By Kate Crowley
By the time you read this they may have already passed further south, but Oh, I hope you looked up and saw the Common Nighthawks flying overhead this past week.  You may have seen them and thought you were seeing gulls, but their sharply pointed wings and erratic flight patterns are unique.  We saw the first flocks as we were driving around Bay Lake.  I looked up and saw large flocks sweeping over the trees, probably hunting on the wing, which is one reason why their name includes ‘hawk’ in it.  This particular type of hunting and eating insects is actually called ‘hawking’.  It was mid-afternoon, not night when we saw the flocks, but I was first introduced to these birds when I was growing up in Minneapolis. I didn’t have a name for them at that time, but on warm summer nights when we would be playing kick-the-can out at the street corner, they would be a constant presence around the street lamps, diving down and sweeping upward and making a nasally  ‘peent’ call.  Today that memory resides in my mind along with all the other perfect images of balmy summer evenings.
Common Nighthawks belong to the Family Caprimulgidae, which includes Whip-poor-wills.  A common feature in members of this Family are unusually large mouths that they open wide while flying fast (12 + mph) at dusk through clouds of insects.  In this way they scoop up beetles, flying ants, caddis flies, bees, mosquitoes, wasps, and any other flying insect they encounter.  Like a living vacuum cleaner, the bugs go straight to the back of the mouth and down the throat where they meet their end in the digestive juices of the stomach.  The beak is actually quite small, for the size of the bird’s gape.  Because of this large gaping mouth, they were in days of old referred to as “goatsuckers."  Seen flying over herds of sheep or goats, people believed that they actually suckled goats.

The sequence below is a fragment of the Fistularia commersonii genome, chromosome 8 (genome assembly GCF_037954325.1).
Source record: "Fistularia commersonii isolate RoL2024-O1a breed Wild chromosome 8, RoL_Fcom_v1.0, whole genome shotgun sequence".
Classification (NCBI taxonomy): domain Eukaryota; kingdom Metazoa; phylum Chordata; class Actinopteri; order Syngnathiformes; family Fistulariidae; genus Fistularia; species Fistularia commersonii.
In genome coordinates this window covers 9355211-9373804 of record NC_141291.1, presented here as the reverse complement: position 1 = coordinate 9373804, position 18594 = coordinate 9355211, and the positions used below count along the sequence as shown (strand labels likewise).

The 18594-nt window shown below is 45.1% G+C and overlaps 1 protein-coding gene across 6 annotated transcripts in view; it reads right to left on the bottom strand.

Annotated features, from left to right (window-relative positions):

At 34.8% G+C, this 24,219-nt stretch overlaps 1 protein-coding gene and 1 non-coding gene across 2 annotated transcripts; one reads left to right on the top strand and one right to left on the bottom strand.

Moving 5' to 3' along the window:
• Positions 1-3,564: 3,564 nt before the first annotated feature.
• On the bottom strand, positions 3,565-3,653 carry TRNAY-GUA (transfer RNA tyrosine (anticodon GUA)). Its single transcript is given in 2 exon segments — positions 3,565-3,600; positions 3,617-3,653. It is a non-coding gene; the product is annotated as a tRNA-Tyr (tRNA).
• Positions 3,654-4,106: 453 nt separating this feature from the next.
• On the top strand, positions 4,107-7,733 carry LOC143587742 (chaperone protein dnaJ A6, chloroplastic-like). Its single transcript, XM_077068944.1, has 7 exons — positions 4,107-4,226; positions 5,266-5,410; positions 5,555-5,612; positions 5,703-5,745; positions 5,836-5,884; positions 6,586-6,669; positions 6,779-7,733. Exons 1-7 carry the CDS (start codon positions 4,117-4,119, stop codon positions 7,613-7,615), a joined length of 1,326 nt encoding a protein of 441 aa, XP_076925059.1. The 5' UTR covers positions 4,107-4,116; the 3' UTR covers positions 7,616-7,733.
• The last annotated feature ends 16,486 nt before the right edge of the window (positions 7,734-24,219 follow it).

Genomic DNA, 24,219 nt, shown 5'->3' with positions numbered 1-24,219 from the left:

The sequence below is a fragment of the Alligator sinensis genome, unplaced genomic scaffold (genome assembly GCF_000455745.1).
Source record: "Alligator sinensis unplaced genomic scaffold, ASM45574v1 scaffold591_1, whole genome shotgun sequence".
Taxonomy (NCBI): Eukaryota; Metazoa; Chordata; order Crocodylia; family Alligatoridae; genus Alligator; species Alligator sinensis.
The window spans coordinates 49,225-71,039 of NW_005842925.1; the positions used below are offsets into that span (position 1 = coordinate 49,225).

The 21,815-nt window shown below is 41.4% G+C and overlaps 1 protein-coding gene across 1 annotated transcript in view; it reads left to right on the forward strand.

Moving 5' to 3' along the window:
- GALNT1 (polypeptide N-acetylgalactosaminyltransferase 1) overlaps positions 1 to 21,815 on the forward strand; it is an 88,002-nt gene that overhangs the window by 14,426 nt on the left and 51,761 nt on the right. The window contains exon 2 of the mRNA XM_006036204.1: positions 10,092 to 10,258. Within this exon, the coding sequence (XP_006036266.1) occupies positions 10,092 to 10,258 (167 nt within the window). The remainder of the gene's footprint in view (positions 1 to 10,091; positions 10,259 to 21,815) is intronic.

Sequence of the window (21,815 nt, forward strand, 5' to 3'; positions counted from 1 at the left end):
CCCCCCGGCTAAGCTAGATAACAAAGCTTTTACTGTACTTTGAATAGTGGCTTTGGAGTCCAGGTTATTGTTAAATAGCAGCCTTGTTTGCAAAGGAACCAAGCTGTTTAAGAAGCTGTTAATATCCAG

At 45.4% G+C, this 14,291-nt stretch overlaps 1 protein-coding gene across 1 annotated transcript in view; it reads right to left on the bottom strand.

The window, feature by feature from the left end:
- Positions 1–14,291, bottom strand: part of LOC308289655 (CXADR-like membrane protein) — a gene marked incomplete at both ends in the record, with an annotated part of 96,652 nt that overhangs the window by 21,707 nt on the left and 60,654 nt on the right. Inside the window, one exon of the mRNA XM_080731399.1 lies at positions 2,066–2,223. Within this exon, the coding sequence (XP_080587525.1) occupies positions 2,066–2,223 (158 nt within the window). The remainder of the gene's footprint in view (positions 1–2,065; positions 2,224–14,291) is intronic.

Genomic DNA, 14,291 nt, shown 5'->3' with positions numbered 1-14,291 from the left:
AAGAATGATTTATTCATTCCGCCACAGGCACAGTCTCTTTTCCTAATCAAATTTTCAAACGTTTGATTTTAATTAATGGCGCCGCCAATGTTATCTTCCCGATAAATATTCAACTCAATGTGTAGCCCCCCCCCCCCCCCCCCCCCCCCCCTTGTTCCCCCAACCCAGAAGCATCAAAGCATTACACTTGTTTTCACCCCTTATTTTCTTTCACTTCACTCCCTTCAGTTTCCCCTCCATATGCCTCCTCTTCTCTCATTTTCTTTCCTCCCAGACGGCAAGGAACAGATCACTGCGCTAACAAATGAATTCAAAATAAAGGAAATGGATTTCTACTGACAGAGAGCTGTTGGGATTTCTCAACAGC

Nighthawk plumage is gray, white, buff and black and is patterned in such a way that they are nearly perfectly camouflaged for nesting on gravel bars, forest clearings (from burns or logging)  coastal sand dunes, and other patches of bare ground or sparsely vegetated grasslands. In urban areas they have often used flat, gravel topped roofs.  They have large eyes and short necks which make their head look prominent.  Bright white patches on both sides of the wing, near the bend are easy to pick out in flight.
DNA tests show that nighthawks are closely related to owls, and share many morphological structures as well as plumage – like rictal bristles around their beaks.  Unlike the owls, the nighthawk has flat feet that are among the smallest and weakest, relative to its size, in the bird world. The claws are blunt and flattened and help the bird balance on flat surfaces, but are of no use for catching prey or defending themselves against predators.  As ground nesters they are easy prey for feral and domestic cats, snakes, coyotes, fox, raccoons, ravens, and jays. Their cryptic coloration is their only real means of defense, although their erratic flight patterns made them more difficult for people to shoot when that was still allowed.  If active during the day they may become prey for falcons and the accipters, which hunt birds smaller than themselves.
I wish I had been around on August 26, 1990, when 43,690 Nighthawks were counted in a two-and-a-half-hour period flying just north of Duluth.   It is much more common to see several dozen individuals soaring in the sky.  That’s what I continued to see last week.  Hundreds were reported flying over Brighton Beach in Duluth last Saturday evening. 
Like so many other migratory birds, Common Nighthawks are threatened with habitat loss, collisions with communication towers, and pesticide residues from mosquito control programs.  Nighthawks are dependent upon emergent aquatic insects, so the pesticides are certainly responsible for reducing the birds’ prey base.

I will keep looking upward for the last of these graceful, aerial specialists.  They are just one of many species of birds that are beginning that long and treacherous journey to South America where the bugs will flourish through our dark winter months.


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